Friday, October 17, 2008

Barack Obama is Irish!

Good genes triumph! In case you are wondering about the words in the backdrop by James Connolly:

'No revolutionary movement iscomplete with out its poetic expression. If such a movement has caught hold of the imagination of the masses,they will seek a vent in song for the aspirations, fears, and hopes, the loves and hatreds engendered by the struggle. Until the movement is marked by the joyous, defiant singing f revolutionary songs, it lacks one of the most distinctive marks of a popular revolutionary movement; it is the dogma of the few and not the faith of the multitude."

This quote, written on the back wall of the Starry Plough pub in Berkeley, is a quote from James Connolly, one of the Irish revolutionaries who was shot by the British, in the aftermath of the 1916 Irish rebellion. It ultimately led to the overthrow of British rule in the south of Ireland.

He helped to found the Irish Labour Party. James Connolly also formed the Irish Citizens Army during the so-called ‘Great Lock-Out’ of 1913. This was created to protect the workers from any groups that might have been employed by the employers to ‘rough up’ any striking worker.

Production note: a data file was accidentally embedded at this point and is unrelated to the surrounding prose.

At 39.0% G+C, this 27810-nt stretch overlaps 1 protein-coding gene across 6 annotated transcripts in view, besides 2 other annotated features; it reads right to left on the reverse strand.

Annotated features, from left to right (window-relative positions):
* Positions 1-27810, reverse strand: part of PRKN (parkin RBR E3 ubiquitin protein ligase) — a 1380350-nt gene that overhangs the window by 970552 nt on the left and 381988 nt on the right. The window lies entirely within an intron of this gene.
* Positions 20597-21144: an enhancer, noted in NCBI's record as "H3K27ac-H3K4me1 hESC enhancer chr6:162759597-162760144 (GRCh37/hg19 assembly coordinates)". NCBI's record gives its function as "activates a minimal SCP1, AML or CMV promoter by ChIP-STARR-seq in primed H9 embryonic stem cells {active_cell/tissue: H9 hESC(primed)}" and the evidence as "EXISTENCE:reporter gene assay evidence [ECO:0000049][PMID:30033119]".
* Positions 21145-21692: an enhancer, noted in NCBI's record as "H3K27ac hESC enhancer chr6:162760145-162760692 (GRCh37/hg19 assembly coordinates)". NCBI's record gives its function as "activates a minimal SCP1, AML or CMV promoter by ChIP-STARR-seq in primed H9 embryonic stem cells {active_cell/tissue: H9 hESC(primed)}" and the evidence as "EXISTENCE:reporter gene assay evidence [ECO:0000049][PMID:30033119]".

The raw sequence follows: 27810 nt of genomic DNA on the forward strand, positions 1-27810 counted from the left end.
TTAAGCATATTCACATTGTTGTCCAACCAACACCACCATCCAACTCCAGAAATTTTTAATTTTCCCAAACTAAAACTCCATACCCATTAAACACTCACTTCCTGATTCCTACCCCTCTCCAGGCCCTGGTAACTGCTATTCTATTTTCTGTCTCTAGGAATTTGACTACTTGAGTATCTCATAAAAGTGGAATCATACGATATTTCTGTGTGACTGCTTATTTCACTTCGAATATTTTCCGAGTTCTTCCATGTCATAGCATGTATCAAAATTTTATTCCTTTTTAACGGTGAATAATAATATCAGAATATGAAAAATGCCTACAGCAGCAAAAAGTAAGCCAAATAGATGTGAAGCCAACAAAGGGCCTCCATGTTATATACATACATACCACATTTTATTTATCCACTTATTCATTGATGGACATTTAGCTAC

In 1915, James Connolly was appointed acting General Secretary of the Irish Transport and General Workers Union. He also commanded units of the Irish Citizens Army and took an active part in the preparations for the 1916 Rising. He was appointed Military Commander of the Republican Forces in Dublin, which encompassed the Irish Citizens Army.

When the rebellion started on Monday 24th April, James Connolly was one of the seven signatories to the Proclamation. Connolly was in charge of the General Post Office during the rebellion – the rebels headquarters. He was severely wounded during the fighting and was arrested once the rebels had surrendered. He was court-martialled in a military hospital in Dublin. Charged with treason, there was no doubt as to what the verdict and punishment would be.

On May 12th,1916, Connolly was shot by firing squad. He had been taken by military ambulance to Kilmainham Prison, carried on a stretcher to a courtyard in the prison, tied to a chair and shot. With the other executed rebels, his body was put into a mass grave with no coffin.

All the executions of the rebels angered many Irish people who had shown little support for the rebels during the rebellion. However, it was the circumstances of Connolly’s execution that created the most anger. In death, Connolly and the other rebels had succeeded in rousing many Irish people who had been, at best, indifferent to the rebels and their desires when they had been alive.

Connolly [read his "Last Statement" given to his daughter before he was shot] was a self-educated man who became a brilliant speaker, writer and visionary. (source:

Thanks to my late reading of RIFuture's Pat Crowley who originally posted the video. Erin Go Bragh! LOL!!!

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